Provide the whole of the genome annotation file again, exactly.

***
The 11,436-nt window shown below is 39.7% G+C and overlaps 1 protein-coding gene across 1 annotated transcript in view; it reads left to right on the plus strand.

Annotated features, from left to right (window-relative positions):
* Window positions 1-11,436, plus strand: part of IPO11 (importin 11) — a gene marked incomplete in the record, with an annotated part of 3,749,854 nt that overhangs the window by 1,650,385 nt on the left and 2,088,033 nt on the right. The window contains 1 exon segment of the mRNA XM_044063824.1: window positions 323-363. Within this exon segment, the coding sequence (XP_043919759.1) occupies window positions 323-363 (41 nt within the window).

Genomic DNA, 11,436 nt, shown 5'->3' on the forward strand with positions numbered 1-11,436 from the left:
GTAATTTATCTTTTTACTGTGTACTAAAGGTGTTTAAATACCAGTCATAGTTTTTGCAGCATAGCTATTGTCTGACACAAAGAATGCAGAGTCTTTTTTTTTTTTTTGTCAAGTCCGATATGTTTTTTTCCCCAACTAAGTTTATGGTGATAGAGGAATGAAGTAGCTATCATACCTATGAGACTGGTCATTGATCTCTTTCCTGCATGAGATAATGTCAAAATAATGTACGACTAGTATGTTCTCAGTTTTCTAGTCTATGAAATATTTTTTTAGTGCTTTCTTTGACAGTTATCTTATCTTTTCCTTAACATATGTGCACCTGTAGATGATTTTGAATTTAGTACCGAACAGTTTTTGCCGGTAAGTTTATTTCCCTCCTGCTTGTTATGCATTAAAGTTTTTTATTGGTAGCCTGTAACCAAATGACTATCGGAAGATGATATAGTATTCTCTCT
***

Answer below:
The 11,436-nt window shown below is 39.7% G+C and overlaps 1 protein-coding gene across 1 annotated transcript in view; it reads left to right on the plus strand.

Annotated features, from left to right (window-relative positions):
* Window positions 1-11,436, plus strand: part of IPO11 (importin 11) — a gene marked incomplete in the record, with an annotated part of 3,749,854 nt that overhangs the window by 1,650,385 nt on the left and 2,088,033 nt on the right. The window contains 1 exon segment of the mRNA XM_044063824.1: window positions 323-363. Within this exon segment, the coding sequence (XP_043919759.1) occupies window positions 323-363 (41 nt within the window).

Genomic DNA, 11,436 nt, shown 5'->3' on the forward strand with positions numbered 1-11,436 from the left:
GTAATTTATCTTTTTACTGTGTACTAAAGGTGTTTAAATACCAGTCATAGTTTTTGCAGCATAGCTATTGTCTGACACAAAGAATGCAGAGTCTTTTTTTTTTTTTTGTCAAGTCCGATATGTTTTTTTCCCCAACTAAGTTTATGGTGATAGAGGAATGAAGTAGCTATCATACCTATGAGACTGGTCATTGATCTCTTTCCTGCATGAGATAATGTCAAAATAATGTACGACTAGTATGTTCTCAGTTTTCTAGTCTATGAAATATTTTTTTAGTGCTTTCTTTGACAGTTATCTTATCTTTTCCTTAACATATGTGCACCTGTAGATGATTTTGAATTTAGTACCGAACAGTTTTTGCCGGTAAGTTTATTTCCCTCCTGCTTGTTATGCATTAAAGTTTTTTATTGGTAGCCTGTAACCAAATGACTATCGGAAGATGATATAGTATTCTCTCT